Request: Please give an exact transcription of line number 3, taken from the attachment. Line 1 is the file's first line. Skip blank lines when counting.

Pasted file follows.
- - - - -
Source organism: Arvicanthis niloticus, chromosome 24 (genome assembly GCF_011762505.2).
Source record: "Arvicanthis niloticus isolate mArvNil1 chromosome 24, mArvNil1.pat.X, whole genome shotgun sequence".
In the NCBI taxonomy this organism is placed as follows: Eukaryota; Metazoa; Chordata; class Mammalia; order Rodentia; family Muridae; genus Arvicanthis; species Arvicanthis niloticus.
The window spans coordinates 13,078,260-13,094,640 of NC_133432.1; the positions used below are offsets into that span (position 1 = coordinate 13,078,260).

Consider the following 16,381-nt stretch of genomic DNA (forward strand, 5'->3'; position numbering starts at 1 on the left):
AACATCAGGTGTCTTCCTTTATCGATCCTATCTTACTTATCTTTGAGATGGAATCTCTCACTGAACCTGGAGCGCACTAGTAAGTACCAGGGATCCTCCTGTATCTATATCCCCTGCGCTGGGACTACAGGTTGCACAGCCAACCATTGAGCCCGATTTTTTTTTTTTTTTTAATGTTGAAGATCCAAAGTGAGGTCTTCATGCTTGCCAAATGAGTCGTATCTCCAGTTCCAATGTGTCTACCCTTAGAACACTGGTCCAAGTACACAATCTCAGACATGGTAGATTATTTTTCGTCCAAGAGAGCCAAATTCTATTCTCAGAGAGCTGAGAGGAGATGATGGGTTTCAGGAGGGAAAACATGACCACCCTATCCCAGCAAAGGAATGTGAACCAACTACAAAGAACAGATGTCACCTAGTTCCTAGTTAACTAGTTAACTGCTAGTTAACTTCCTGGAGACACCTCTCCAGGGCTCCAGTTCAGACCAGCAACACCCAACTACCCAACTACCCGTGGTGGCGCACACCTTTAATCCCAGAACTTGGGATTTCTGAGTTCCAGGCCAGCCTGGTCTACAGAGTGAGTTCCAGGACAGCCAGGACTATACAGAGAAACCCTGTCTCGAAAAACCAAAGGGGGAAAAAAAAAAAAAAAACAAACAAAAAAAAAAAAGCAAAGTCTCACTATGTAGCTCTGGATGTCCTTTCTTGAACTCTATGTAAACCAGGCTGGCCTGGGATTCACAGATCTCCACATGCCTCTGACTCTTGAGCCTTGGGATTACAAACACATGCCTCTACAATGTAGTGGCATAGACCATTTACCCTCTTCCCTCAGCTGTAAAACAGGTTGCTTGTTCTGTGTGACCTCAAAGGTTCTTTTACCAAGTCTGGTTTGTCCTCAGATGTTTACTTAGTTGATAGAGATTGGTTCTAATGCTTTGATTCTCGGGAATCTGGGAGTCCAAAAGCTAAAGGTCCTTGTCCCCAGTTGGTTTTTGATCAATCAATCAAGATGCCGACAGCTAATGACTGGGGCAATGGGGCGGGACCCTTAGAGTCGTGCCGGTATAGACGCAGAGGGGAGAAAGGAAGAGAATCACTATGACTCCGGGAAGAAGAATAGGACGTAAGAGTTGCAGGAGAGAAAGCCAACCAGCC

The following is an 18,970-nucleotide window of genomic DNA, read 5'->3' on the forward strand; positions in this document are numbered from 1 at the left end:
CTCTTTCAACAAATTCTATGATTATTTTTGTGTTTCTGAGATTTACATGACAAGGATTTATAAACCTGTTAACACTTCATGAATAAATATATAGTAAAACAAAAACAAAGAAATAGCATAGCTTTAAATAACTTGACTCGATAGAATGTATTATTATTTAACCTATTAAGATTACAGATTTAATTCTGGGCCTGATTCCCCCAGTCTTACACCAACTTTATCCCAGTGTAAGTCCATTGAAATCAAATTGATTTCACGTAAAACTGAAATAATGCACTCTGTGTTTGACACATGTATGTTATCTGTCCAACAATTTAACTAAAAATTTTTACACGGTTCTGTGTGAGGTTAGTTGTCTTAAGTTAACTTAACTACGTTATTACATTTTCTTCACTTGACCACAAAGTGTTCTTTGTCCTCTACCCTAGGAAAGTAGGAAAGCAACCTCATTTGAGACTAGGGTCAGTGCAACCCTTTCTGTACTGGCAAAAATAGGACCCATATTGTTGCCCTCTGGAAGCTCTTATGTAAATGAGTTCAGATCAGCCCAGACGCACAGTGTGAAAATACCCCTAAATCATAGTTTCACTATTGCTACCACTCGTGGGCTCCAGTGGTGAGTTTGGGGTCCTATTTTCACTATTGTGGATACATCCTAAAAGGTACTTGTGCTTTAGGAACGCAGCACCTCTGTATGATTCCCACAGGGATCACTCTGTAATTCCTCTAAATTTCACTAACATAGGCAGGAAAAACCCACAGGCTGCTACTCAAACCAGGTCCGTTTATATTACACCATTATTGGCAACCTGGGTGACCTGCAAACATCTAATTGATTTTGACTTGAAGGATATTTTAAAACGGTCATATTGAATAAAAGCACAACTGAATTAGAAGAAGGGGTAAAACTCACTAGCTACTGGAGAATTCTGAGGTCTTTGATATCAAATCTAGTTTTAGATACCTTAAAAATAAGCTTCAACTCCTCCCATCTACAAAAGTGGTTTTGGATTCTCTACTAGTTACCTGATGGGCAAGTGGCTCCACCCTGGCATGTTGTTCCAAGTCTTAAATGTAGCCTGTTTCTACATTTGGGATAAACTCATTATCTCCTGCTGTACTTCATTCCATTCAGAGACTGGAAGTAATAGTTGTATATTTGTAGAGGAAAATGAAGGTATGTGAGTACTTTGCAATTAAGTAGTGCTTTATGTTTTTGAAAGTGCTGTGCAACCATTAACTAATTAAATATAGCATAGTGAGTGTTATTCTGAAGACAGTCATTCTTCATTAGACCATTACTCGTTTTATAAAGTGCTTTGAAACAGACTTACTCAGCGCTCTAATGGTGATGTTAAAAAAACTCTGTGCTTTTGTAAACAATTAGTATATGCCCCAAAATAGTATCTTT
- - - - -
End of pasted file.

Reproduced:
In the NCBI taxonomy this organism is placed as follows: Eukaryota; Metazoa; Chordata; class Mammalia; order Rodentia; family Muridae; genus Arvicanthis; species Arvicanthis niloticus.